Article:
I have a confession to make. Actually, perhaps I ought to switch to Catholicism as it seems from all these blog entries that I have a lot of confessions piling up. Unfortunately I don’t think any of my unburdenings are the types to be bothering priests with and there really is no penance for them.
Today’s confession is that I have become exceedingly tired of Young Adult fiction.
As with all genres I firmly believe there is a place for it, and like most other genres I’ve unashamedly read my fill of YA from the time I was 9 until today. Sarah Dessen is one of a few authors whose new releases I’ll buy sight unseen, reviews unheeded. There is a refreshing simplicity to the language and plotting of novels in this genre that makes them perfect for hammocks, beaches, lunch breaks; perfect for all those times you want to immerse yourself in the world of the novel without being over your head in pages and adverbs.
Some of my best friends are Young Adult novels.
So what is this impasse we’ve come to, and why is it an impasse at all? Thanks to the overwhelming success of Harry Potter, Twilight and The Hunger Games series we are at a place in the book business where the big sellers are uniformly coming from the YA genre. Not because these books are better, mind you. But they are better for the marketing departments of the big publishers. For a business that is struggling to stay afloat in a changing marketplace, these books are a godsend. The page counts are shorter, the buying market encompasses a wide swath of ages and as most of these books are part of a series they are a perpetual marketing machine. If I were in the marketing department I would beg for as many good YA titles on the frontlist as I could get.
I’m not in the marketing department. I’m in the buying department. As much fun as a YA book can be, I do read at times other than lunch and places other than hammocks and beaches. If Young Adult books are hearty appetizers, I’m at the place where I’d also really like to have something for the main course.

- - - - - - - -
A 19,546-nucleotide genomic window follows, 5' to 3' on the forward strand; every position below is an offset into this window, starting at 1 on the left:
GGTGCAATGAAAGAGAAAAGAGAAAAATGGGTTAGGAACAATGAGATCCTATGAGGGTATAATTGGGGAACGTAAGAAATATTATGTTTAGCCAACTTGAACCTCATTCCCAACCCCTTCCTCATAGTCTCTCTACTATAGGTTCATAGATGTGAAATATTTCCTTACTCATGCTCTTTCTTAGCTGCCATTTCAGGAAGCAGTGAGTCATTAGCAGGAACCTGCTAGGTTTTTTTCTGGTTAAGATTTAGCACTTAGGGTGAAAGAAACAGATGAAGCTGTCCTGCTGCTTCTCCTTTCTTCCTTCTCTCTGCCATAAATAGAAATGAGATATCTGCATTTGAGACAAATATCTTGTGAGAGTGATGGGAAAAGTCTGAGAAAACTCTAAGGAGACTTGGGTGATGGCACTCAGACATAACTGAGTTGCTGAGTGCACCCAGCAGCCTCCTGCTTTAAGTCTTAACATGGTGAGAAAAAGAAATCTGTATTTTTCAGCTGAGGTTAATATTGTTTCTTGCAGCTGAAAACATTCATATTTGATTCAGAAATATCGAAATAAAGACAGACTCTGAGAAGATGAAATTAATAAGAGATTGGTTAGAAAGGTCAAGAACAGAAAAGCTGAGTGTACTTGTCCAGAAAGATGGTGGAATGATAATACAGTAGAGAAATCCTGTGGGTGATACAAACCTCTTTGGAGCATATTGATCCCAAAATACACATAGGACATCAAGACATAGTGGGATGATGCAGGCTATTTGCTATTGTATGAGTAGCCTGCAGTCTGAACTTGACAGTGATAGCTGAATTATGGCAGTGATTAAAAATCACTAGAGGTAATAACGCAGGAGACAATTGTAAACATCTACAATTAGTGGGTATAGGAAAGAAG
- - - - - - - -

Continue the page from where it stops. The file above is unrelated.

As a writer I’ve been making the acquaintance of more working writers as a way to find kindred spirits, and those working writers are opening my eyes to The Rules. You may have gathered as much, seeing as how I have been complaining about those rules of late. And it occurred to me the other day as I read through one of the random lists of rules that people are extrapolating rules for YA fiction to apply to all genres. That bothers me. We already live in a world where YA is the current King Baby. And now all books are to be remade to look more like a YA title:
1. Go light on the Adjectives and Adverbs
2. Avoid shifting points of view
3. Show, don’t tell
All of these rules make sense in the YA category where there is an economy of language, a moral message and easily relatable characters. But should they be hard and fast for books from which we expect a wider cast of relatable characters, a greater depth of language and a message that is more obscured by story?
Even more horrifying is the thought that readers who are on a steady diet of YA may lose their interest in adult fiction styles altogether. I’m really starting to worry as I watch The Hunger Games and Daughter of Smoke and Bone camp out at the top of the bestseller lists. I’m afraid that the world of adult fiction is receding from view.